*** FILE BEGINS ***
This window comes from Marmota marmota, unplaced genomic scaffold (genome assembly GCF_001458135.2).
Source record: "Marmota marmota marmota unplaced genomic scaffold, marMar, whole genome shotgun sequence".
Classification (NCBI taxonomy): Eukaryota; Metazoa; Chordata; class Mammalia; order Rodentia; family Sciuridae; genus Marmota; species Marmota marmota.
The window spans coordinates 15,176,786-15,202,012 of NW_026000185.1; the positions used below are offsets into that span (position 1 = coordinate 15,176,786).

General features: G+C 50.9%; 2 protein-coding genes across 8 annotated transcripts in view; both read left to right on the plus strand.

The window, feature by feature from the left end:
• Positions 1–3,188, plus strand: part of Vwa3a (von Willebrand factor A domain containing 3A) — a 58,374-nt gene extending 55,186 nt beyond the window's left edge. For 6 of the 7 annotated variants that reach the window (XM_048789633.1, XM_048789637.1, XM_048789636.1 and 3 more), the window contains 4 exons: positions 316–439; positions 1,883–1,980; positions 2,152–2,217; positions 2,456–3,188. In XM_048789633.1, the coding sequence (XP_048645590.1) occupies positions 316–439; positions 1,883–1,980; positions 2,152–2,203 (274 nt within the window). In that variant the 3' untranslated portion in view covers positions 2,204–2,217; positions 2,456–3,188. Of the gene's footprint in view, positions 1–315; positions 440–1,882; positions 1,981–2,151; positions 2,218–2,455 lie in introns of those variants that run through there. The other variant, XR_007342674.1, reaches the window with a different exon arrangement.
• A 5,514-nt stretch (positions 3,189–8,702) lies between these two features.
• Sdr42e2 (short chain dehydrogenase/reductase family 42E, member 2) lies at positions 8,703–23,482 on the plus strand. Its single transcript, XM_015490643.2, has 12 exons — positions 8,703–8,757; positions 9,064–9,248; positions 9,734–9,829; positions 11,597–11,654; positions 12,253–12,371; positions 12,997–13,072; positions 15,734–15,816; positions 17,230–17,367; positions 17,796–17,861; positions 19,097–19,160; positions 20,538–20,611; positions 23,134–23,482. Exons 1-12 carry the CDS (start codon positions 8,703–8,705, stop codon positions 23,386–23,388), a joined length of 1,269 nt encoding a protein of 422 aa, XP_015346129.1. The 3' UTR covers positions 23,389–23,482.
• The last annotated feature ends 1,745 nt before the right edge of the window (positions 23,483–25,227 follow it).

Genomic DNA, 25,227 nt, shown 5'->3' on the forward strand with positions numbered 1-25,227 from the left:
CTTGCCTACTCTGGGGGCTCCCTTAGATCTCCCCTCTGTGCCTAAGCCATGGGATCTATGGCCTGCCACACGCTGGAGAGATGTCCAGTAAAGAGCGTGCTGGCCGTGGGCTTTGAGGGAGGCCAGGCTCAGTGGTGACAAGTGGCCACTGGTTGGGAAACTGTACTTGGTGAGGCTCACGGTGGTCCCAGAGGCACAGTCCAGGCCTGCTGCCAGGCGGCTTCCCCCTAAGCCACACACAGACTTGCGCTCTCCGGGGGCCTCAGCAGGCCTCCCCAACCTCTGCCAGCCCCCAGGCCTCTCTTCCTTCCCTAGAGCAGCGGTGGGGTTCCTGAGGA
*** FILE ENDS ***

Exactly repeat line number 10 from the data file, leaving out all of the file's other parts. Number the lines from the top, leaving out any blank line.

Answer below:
• The last annotated feature ends 1,745 nt before the right edge of the window (positions 23,483–25,227 follow it).